The movie industry seems almost embarrassed about the prospect of promising too much too soon regarding digital cinema.

Too late.

A decade into a planned industrywide conversion to digital projection, the effort remains a work in progress, with the protracted credit crunch reducing the rollout of d-cinema hardware to a snail's pace for the past year. That's also hampered the related introduction of 3D projection.

But with the financial community finally beginning to rebound, d-cinema proponents here Tuesday politely asked movie theater owners attending the exhibition industry's annual ShowEast conference to keep the faith.

The reason you do this is to add to your business, Bud Mayo, CEO of d-cinema integrator Cinedigm, said during a panel discussion. It's not just to have cool technology up on your screens. We've seen the incremental increase in revenue that 3D allows.

JPMorgan managing director Andy Sriubas said bankers helping integrators and studios to underwrite installation costs also want to see that exhibition has some skin in the game. In an earlier round of digital installations, studios footed the bill almost 100%.

Exhibitors seem OK with shouldering a modest portion of installation costs. In fact, some self-financed digital conversions as integrators waited out the credit crunch.

We didn't want to wait, said Henry McCalmont, who converted half of the six screens in his Mountain Home, Ark., multiplex to digital and added 3D capability to some.

Art Gordon of AG Theatres also jumped quickly into digital and 3D for his two theaters in Guam. I'm a believer, he said with a shrug.

Even bigger exhibitors have continued to convert a select number of screens. But the U.S. big three -- Regal, AMC and Cinemark -- have had to wait for Wall Street support before proceeding with more ambitious rollouts.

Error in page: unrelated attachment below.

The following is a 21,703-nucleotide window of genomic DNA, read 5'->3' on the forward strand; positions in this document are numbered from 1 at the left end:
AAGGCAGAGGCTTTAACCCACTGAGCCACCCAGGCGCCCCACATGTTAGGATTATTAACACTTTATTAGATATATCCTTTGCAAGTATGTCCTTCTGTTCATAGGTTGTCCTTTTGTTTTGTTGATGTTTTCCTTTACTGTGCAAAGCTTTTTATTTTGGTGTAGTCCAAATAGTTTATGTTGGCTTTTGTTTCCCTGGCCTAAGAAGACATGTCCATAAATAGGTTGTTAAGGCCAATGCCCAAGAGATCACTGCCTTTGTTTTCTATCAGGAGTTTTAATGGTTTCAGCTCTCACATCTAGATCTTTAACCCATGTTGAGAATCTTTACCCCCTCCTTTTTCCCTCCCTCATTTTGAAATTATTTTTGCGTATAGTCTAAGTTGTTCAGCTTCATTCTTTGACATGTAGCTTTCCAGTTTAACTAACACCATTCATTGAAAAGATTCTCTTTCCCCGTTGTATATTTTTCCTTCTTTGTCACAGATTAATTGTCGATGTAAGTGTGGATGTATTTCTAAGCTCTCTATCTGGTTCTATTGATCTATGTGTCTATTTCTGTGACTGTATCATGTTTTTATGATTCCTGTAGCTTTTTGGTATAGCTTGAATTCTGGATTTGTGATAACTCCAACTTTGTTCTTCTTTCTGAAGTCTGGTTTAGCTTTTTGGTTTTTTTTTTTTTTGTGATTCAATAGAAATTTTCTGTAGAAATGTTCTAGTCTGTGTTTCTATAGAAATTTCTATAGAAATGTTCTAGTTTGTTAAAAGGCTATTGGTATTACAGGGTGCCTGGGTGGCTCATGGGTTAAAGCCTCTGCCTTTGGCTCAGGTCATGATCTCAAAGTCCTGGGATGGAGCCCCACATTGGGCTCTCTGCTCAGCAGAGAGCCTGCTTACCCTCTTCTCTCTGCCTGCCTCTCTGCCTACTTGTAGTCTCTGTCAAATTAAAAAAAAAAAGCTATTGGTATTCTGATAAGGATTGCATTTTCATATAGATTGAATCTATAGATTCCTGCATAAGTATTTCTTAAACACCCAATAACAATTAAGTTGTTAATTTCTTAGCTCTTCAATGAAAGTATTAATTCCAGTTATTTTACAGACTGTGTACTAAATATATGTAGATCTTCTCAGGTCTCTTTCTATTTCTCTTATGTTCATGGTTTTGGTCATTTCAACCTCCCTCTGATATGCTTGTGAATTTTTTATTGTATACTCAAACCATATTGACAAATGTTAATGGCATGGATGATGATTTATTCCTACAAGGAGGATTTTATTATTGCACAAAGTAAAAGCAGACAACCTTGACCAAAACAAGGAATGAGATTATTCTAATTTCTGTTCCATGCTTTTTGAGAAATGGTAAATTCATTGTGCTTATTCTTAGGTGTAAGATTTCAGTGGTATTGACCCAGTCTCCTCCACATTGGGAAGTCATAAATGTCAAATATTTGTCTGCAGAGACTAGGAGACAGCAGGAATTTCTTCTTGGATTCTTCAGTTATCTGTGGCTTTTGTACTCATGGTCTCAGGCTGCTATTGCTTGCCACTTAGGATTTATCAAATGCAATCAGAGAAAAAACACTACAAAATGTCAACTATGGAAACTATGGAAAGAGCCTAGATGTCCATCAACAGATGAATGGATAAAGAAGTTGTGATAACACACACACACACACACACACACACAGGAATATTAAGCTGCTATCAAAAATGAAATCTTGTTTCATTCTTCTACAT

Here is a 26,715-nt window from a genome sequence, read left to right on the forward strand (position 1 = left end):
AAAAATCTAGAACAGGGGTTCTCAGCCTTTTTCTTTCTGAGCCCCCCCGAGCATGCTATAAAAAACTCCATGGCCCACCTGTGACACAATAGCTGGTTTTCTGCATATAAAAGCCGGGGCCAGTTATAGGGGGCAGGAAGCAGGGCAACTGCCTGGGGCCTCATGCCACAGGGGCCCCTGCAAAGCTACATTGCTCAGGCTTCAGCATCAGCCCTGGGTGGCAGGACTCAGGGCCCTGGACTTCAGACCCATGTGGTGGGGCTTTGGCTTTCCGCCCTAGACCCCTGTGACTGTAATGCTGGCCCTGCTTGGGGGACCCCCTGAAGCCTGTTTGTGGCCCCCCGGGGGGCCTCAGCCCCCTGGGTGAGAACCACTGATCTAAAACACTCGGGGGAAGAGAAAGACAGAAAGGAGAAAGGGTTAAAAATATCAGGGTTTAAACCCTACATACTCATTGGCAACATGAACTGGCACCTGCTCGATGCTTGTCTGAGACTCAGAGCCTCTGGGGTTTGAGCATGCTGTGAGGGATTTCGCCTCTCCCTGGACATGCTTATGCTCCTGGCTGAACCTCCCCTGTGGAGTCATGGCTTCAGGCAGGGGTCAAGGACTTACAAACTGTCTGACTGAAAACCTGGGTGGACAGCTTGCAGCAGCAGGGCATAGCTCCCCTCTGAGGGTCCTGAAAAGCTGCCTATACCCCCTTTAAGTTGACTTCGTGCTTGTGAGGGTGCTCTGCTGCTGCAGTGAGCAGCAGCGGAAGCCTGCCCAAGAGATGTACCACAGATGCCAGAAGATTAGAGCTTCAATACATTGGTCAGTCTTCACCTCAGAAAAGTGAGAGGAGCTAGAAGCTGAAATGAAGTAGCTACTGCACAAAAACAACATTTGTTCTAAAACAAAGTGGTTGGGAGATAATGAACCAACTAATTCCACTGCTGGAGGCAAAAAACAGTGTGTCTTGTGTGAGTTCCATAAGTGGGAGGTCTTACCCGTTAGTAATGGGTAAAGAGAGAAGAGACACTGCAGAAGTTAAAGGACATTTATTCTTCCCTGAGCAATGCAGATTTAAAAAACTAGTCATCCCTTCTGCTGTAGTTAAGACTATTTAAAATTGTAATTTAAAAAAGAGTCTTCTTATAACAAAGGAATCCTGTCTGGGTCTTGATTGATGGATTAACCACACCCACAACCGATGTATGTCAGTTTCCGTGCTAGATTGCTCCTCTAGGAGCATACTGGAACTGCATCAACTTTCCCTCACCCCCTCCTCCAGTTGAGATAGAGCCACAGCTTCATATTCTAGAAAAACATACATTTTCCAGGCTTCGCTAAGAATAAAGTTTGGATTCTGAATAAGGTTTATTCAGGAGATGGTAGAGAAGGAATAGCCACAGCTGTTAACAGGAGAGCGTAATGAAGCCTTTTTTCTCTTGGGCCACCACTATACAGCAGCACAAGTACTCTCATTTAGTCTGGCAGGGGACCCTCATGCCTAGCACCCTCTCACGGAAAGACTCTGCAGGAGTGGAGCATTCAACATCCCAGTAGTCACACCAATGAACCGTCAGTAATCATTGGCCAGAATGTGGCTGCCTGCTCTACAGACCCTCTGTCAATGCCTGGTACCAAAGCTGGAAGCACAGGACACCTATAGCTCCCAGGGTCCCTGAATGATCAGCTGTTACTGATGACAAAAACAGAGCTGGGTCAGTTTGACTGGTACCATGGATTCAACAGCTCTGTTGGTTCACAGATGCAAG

We're really ready to get going, said Travis Reid, CEO of big-three integrator Digital Cinema Implementation Partners.

DCIP and JPMorgan recently went to market with a $525 million loan syndication to fund the rollout of 15,000 screen installations during the next several years.

The bigger circuits already had marked considerable progress before the economic troubles set in. But digital screen counts can be confusing, as estimates by any three industryites are likely to yield at least four numbers.

Consensus estimates put movie-quality installations at roughly 13,000-14,000 screens globally, with 6,500-7,000 auditoriums boasting 3D capability.

In the meantime, with the industry's conversion to digital and 3D projection going so slowly, Technicolor recently came forward with a stopgap proposal: The film lab is pushing a newly developed format for film-based 3D projection.

The film-processing giant will on Wednesday demo the technology for exhibitors here amid broad skepticism. Technicolor is positioning the system as a lower-cost alternative to digital 3D, but Cinemark International president Valmir Fernandes summed up sentiment among skeptics.

We don't like it, he told The Hollywood Reporter. We think it's a step backward.

A handful of studios have lent endorsements, but they are much more bullish on digital 3D, which eventually will do away with the studios' print costs.

For exhibitors, every theater operator who opts to go with the Technicolor system would be one less participant in so-called VPF plans, the virtual-print-fee agreements that studios have signed to fund the rollout of digital systems. The way such pacts are written, VPF terms are more generous to exhibs if more theaters participate in the conversions.

Technicolor has yet to begin signing up theaters to its plan, so its ShowEast promos could prove key if its technology is to gain traction. But some industryites question even the notion of significant cost savings from film-based 3D.

Certain kinds of 3D glasses will only work with polarized screens of the sort installed in digital auditoriums. So to avoid that $10,000-per-screen conversion cost -- and after all, low cost is the whole appeal of film-based 3D -- exhibitors might have to absorb greater upfront costs to buy nondisposable 3D glasses of the kind required with nonpolarized screens.

To overcome such concerns, Technicolor will on Wednesday announce an initiative by three film-oriented companies to cover screen-conversion costs for the first 500 auditoriums outfitted with film 3D systems. Kodak, Fuji and Deluxe will contribute to the Silver Screen Fund, which will be managed by Technicolor.

ShowEast continues through Thursday at the Marriott Orlando World Center.